Discussion Paper. Tropical Forest Deforestation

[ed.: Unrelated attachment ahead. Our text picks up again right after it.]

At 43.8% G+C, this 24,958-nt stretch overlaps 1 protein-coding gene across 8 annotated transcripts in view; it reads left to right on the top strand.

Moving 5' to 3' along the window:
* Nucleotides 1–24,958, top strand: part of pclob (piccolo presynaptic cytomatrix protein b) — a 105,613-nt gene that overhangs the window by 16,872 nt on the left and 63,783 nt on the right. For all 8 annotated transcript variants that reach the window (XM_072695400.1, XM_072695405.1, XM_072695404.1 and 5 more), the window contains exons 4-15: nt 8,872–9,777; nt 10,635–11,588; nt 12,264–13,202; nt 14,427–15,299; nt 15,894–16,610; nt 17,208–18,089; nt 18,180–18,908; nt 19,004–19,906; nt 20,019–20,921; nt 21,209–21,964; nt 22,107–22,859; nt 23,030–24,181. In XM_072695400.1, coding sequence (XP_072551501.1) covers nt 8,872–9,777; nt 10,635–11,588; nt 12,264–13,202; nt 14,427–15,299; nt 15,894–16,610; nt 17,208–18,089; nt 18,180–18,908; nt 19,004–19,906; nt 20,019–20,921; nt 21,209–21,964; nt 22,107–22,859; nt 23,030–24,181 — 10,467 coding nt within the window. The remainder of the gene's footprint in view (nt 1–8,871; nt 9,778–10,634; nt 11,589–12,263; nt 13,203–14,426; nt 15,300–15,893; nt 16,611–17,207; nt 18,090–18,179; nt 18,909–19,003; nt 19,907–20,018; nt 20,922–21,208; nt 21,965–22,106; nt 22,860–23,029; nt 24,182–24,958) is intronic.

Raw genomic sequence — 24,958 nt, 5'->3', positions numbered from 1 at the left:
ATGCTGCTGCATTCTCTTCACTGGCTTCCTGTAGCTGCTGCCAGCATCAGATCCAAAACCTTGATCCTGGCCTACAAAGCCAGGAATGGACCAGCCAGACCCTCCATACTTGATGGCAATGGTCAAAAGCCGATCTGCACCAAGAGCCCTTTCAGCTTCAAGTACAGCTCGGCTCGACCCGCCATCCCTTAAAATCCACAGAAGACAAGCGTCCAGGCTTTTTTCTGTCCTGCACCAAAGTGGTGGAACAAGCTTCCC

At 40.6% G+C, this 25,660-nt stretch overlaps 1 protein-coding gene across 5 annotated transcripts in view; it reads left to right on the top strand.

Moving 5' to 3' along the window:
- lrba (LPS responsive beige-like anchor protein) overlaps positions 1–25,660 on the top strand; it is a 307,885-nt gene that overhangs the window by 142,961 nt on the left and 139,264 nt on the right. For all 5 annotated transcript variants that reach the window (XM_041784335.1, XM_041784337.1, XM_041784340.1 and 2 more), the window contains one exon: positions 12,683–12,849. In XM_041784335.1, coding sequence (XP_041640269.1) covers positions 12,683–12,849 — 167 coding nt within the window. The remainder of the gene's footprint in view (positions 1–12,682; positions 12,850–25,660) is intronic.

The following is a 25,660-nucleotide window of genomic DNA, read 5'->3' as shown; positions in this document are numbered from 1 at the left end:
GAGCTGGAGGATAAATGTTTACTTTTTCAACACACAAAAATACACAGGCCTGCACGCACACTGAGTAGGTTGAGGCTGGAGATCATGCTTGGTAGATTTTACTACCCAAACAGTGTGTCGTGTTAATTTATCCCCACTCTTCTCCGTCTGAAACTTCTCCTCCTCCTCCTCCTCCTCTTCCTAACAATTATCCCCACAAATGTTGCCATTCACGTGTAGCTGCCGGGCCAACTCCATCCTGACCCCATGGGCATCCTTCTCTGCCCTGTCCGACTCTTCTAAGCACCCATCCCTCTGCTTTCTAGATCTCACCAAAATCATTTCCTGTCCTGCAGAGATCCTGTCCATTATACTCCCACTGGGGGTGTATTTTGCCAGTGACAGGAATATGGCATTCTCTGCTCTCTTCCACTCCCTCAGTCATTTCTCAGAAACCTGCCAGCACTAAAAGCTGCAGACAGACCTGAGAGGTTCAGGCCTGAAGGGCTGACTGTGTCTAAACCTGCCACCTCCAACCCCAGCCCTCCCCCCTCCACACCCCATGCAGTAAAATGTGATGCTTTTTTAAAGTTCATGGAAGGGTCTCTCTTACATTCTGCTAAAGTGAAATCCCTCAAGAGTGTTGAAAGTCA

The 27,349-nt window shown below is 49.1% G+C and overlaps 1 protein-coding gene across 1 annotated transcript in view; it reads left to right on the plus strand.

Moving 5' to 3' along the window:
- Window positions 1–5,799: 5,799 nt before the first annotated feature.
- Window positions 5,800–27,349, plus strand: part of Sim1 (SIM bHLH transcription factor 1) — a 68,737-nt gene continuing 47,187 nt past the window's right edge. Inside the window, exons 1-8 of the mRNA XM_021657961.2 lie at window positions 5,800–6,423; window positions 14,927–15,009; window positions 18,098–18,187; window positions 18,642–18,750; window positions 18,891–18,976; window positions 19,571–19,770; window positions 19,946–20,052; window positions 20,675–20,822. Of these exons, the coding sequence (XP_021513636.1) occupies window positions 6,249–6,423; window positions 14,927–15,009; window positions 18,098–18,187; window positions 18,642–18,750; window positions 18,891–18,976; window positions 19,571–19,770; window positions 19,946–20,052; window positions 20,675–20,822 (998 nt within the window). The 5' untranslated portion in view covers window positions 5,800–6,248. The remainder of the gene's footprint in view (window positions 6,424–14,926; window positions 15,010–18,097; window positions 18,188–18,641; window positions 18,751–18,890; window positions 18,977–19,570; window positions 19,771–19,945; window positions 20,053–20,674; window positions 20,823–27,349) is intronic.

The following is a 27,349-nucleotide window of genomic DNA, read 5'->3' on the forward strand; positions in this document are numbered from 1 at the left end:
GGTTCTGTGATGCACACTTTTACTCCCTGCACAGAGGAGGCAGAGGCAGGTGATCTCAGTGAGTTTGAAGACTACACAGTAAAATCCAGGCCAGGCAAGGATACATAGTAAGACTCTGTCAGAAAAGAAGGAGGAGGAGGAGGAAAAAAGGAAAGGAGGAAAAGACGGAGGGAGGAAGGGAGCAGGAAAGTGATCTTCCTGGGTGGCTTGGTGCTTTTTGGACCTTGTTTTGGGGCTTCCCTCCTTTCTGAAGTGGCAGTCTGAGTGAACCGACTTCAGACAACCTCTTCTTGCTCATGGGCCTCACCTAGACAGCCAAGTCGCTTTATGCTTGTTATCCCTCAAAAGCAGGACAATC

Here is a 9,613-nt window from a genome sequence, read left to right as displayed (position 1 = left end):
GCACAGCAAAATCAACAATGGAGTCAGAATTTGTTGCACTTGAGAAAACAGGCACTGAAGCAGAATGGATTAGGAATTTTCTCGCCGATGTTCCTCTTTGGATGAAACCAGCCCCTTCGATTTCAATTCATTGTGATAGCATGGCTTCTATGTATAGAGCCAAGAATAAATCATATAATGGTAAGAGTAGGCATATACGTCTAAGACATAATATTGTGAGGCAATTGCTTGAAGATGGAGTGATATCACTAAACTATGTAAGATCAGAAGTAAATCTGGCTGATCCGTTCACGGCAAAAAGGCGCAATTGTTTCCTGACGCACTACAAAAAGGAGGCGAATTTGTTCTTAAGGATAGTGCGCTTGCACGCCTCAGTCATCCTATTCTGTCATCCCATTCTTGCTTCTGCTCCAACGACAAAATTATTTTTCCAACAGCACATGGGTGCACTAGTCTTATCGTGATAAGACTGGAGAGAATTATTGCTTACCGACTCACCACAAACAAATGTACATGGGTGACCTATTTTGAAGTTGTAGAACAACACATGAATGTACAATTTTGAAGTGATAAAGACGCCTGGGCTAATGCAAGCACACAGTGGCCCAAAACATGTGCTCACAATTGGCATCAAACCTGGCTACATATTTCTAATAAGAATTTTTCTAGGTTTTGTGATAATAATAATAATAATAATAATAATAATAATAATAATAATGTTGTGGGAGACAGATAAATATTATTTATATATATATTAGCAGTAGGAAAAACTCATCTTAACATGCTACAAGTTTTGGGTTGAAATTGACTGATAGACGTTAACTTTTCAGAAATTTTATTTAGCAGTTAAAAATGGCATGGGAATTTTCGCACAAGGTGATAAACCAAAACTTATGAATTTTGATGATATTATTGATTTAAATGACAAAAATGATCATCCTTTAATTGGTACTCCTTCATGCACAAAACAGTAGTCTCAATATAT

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1 Discussion Paper Tropical Forest Deforestation December 2014 Author: Eimear Dempsey ( Published: 2 December 2014 Introduction Tropical Forests can vary widely in type, structure, function and productivity because of the diversity of climates, soil types and conditions where they grow. The term Tropical Forest incorporates the rainforest, remote cloud forest, dry forest, pine savannah many other forest types. They are made up of millions of irreplaceable ecosystems (Rainforest Alliance, 2012). This paper will examine the importance of Tropical Forests, the causes of deforestation and finally the role of REDD+ programs in mitigating Tropical Forest deforestation. The Significance of Tropical Forests Tropical Forests have evolved over between sixty and one hundred million and they provide life supporting ecosystem services and are rich in biodiversity (Rainforest Concern). They are home to approximately seventy-five per cent of all terrestrial biodiversity with the Amazon rainforest alone housing about a quarter of the world s terrestrial species (Secretariat of the Convention on Biological Diversity, 2011). They are also home to approximately sixty million human beings and deforestation poses many risks for these indigenous people who have been living in the rainforest for thousands of years, depending on it for their food, shelter and medicines. In addition, an estimated 1.6 billion people worldwide rely on forests for their livelihoods. (United Nation Environment Program). Forests provide a steady supply of wood, plants and animals, and they supply many of the fruits, fibres, grains, medicines and other materials which we rely on (Rainforest Alliance, 2012). The loss of biodiversity and habitats due to deforestation poses significant risk to the livelihoods of those people who depend on them. The loss of vital ecosystem services caused by deforestation also threatens human societies worldwide, and not just in the regions where deforestation occurs. (Rainforest Concern). 1